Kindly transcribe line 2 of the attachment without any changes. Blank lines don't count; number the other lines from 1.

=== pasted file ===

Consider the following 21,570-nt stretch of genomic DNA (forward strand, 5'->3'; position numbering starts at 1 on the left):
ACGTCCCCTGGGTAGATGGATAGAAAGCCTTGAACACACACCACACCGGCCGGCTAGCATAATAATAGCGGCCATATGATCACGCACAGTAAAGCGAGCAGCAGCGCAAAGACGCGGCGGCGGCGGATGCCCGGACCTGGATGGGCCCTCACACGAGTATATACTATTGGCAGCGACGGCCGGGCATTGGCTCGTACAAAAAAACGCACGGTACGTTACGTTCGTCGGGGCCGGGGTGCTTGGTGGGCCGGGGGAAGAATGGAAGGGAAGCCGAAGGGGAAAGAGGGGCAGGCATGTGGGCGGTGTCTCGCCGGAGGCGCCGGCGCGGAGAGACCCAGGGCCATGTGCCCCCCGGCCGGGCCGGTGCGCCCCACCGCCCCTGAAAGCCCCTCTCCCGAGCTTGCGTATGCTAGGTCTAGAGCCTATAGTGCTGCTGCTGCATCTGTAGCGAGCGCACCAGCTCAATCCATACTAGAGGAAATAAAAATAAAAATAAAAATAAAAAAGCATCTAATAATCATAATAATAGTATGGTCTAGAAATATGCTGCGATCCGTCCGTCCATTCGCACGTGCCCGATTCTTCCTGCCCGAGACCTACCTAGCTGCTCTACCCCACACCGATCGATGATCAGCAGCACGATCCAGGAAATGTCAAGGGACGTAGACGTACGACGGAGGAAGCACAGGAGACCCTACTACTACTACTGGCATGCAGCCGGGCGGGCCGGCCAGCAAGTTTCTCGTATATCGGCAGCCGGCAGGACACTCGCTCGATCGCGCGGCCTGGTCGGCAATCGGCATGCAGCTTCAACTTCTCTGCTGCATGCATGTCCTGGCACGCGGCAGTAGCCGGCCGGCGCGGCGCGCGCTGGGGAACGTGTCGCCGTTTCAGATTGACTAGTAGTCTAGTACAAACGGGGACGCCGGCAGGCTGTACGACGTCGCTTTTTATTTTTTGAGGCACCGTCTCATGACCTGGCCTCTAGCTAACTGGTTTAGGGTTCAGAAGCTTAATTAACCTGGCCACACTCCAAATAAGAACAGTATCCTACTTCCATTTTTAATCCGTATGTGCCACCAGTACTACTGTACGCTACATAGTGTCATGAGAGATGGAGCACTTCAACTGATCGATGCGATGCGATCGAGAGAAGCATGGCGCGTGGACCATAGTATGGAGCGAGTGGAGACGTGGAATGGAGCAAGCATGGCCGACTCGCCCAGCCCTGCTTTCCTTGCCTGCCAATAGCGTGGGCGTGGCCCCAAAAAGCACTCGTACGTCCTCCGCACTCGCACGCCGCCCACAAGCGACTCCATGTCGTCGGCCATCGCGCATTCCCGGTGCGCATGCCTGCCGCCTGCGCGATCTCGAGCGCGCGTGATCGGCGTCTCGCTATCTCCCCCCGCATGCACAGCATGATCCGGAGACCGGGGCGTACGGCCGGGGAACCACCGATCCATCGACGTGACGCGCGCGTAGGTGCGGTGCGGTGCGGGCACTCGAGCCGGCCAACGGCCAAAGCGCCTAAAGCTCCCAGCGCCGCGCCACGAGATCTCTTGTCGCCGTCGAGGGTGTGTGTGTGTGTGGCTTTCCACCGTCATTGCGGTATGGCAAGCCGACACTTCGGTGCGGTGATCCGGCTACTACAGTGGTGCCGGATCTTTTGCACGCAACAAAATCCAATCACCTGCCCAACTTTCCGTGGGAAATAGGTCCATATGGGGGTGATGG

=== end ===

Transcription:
ACGTCCCCTGGGTAGATGGATAGAAAGCCTTGAACACACACCACACCGGCCGGCTAGCATAATAATAGCGGCCATATGATCACGCACAGTAAAGCGAGCAGCAGCGCAAAGACGCGGCGGCGGCGGATGCCCGGACCTGGATGGGCCCTCACACGAGTATATACTATTGGCAGCGACGGCCGGGCATTGGCTCGTACAAAAAAACGCACGGTACGTTACGTTCGTCGGGGCCGGGGTGCTTGGTGGGCCGGGGGAAGAATGGAAGGGAAGCCGAAGGGGAAAGAGGGGCAGGCATGTGGGCGGTGTCTCGCCGGAGGCGCCGGCGCGGAGAGACCCAGGGCCATGTGCCCCCCGGCCGGGCCGGTGCGCCCCACCGCCCCTGAAAGCCCCTCTCCCGAGCTTGCGTATGCTAGGTCTAGAGCCTATAGTGCTGCTGCTGCATCTGTAGCGAGCGCACCAGCTCAATCCATACTAGAGGAAATAAAAATAAAAATAAAAATAAAAAAGCATCTAATAATCATAATAATAGTATGGTCTAGAAATATGCTGCGATCCGTCCGTCCATTCGCACGTGCCCGATTCTTCCTGCCCGAGACCTACCTAGCTGCTCTACCCCACACCGATCGATGATCAGCAGCACGATCCAGGAAATGTCAAGGGACGTAGACGTACGACGGAGGAAGCACAGGAGACCCTACTACTACTACTGGCATGCAGCCGGGCGGGCCGGCCAGCAAGTTTCTCGTATATCGGCAGCCGGCAGGACACTCGCTCGATCGCGCGGCCTGGTCGGCAATCGGCATGCAGCTTCAACTTCTCTGCTGCATGCATGTCCTGGCACGCGGCAGTAGCCGGCCGGCGCGGCGCGCGCTGGGGAACGTGTCGCCGTTTCAGATTGACTAGTAGTCTAGTACAAACGGGGACGCCGGCAGGCTGTACGACGTCGCTTTTTATTTTTTGAGGCACCGTCTCATGACCTGGCCTCTAGCTAACTGGTTTAGGGTTCAGAAGCTTAATTAACCTGGCCACACTCCAAATAAGAACAGTATCCTACTTCCATTTTTAATCCGTATGTGCCACCAGTACTACTGTACGCTACATAGTGTCATGAGAGATGGAGCACTTCAACTGATCGATGCGATGCGATCGAGAGAAGCATGGCGCGTGGACCATAGTATGGAGCGAGTGGAGACGTGGAATGGAGCAAGCATGGCCGACTCGCCCAGCCCTGCTTTCCTTGCCTGCCAATAGCGTGGGCGTGGCCCCAAAAAGCACTCGTACGTCCTCCGCACTCGCACGCCGCCCACAAGCGACTCCATGTCGTCGGCCATCGCGCATTCCCGGTGCGCATGCCTGCCGCCTGCGCGATCTCGAGCGCGCGTGATCGGCGTCTCGCTATCTCCCCCCGCATGCACAGCATGATCCGGAGACCGGGGCGTACGGCCGGGGAACCACCGATCCATCGACGTGACGCGCGCGTAGGTGCGGTGCGGTGCGGGCACTCGAGCCGGCCAACGGCCAAAGCGCCTAAAGCTCCCAGCGCCGCGCCACGAGATCTCTTGTCGCCGTCGAGGGTGTGTGTGTGTGTGGCTTTCCACCGTCATTGCGGTATGGCAAGCCGACACTTCGGTGCGGTGATCCGGCTACTACAGTGGTGCCGGATCTTTTGCACGCAACAAAATCCAATCACCTGCCCAACTTTCCGTGGGAAATAGGTCCATATGGGGGTGATGG